Dude, Where’s My Script? 

When a script falls from the sky, it kicks off the careers of two of Hollywood’s biggest names — at least according to this celebrity satire. Matt & Ben performs at ArtsWest through October 1. 


Watching the satirical play Matt & Ben, I’m reminded of a reveal in the reunion show for the farcical British sitcom Miranda, in which acclaimed actor Patricia Hodge dishes that she just couldn’t keep it together for a certain line. I already knew the one she was talking about. It’s where Hodge’s very proper Penny, recovering from a back injury at her title daughter’s flat, asserts, “I’ll have you know, I have the right to be demanding. I earned that right the minute I pushed a 10-pound you through my clacker.”  

There aren’t any lines quite that rich in Matt & Ben, a 20-year-old play satirizing the origin story of Good Will Hunting with the feel of fan-fic meets farce, written and originally performed by Mindy Kaling and Brenda Withers. But it doesn’t need them. In the production on now at ArtsWest, Nabilah Ahmed and Jacquelyn Miedema are so damn funny, and so convincing in their dude-bro repartee swirled with physical comedy throughout — Ahmed, as Withers’ Matt Damon caricature, is stuffing oversized pizza slices down her trap while ramble-lying about a two-hour errand; Miedema, as Kaling’s take on Ben Affleck, determinedly struggles with hunt-and-peck in between daft observations — that, on a few well-timed occasions, even they can’t keep it together. And while it had to feel weird to break character so visibly, seeing the actors get that into it just amped up the opening-night audience’s response.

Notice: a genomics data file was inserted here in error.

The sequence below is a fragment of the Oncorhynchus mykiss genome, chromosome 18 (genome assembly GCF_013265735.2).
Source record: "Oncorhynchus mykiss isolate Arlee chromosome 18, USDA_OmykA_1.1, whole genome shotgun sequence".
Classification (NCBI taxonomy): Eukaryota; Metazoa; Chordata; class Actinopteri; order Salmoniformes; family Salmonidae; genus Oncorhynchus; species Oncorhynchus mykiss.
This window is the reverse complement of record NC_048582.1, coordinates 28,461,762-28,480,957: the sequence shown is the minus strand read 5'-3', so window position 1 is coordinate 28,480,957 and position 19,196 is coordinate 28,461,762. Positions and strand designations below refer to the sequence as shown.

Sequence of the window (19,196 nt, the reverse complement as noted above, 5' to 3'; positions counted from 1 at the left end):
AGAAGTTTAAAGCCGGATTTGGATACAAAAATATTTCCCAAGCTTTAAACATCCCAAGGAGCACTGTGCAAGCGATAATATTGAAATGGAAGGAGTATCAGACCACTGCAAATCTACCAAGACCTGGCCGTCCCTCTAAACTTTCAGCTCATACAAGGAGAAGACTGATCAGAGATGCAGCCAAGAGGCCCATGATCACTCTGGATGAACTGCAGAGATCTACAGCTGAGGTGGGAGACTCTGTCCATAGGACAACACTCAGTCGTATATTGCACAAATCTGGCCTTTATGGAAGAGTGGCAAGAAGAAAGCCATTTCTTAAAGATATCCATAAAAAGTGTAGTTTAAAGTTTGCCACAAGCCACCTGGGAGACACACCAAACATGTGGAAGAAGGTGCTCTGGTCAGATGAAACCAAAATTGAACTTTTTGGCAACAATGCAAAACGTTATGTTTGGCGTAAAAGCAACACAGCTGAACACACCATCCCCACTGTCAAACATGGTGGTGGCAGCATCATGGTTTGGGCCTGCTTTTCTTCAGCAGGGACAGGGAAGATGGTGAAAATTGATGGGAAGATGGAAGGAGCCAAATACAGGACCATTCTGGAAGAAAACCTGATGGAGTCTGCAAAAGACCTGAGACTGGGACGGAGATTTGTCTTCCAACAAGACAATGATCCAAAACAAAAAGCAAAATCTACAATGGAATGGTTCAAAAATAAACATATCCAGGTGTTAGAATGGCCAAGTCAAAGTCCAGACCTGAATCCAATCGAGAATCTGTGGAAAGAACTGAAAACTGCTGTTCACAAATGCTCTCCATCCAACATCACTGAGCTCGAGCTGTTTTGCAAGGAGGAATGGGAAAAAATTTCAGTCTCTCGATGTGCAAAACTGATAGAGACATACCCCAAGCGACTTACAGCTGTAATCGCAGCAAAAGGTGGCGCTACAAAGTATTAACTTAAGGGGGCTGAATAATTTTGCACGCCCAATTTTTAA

Here, as with great farce, the heroes in Matt & Ben are the actors themselves, and Ahmed and Miedema are brilliant. So too is direction by Zenaida Rose Smith. Combined, they bring this script — largely devoid of stage directions, other than some dramatized in Ahmed-as-Matt’s lines — and its famous characters to a vivid and convincing roll. The audience went happily along. 

But this is meant to be satire, and it’s a bit more pointed than slap-happy farce. The setup itself, in which two women perform these dude-bro characterizations, lands a lot differently than it would if men did them. The script and Ahmed and Miedema’s exchanges, both verbal and physical, suggest further themes: entitlement, predestination, presumption, and the joy and privilege of being oblivious. What likely started as a riff on late ‘90s/early ‘00s celebrity gossip headlines — and there are plenty of those mixed in — now conveys a bubbling sense of how did we get to this?

You can follow those threads of thought as deeply as you’d like, or just abide in the shallows of its humor. Matt & Ben is a clever show, an early work from two creators who’ve amassed plenty of show-biz insight. But, thanks to relentless (and infectious) energy from Ahmed and Miedema, mostly it’s just fucking hilarious. 


In a post-show toast on opening night, Artistic Director Mathew Wright shared an unlikely observation: “I hope this is the coolest place to be in Seattle this year. I hope this is the funnest place.”

Live theatre, on the Peninsula of West Seattle no less, the coolest spot in the city? That might be some pie-in-the-sky optimism.

But with a season like this one, and an opening like this, don’t call it too far-fetched.

Matt & Ben runs through 10/1 at ArtsWest in West Seattle. Tickets are $48.50, here. Accessibility notes: restrooms are multi-stall and gendered; theatre and common areas are wheelchair accessible. Financial accessibility note: if ticket prices are a barrier to access, enter the code “inclusion” during the checkout process for $18.50 tickets.

Run time: 85 minutes, no intermission.

Chase D. Anderson is Editor & Producer of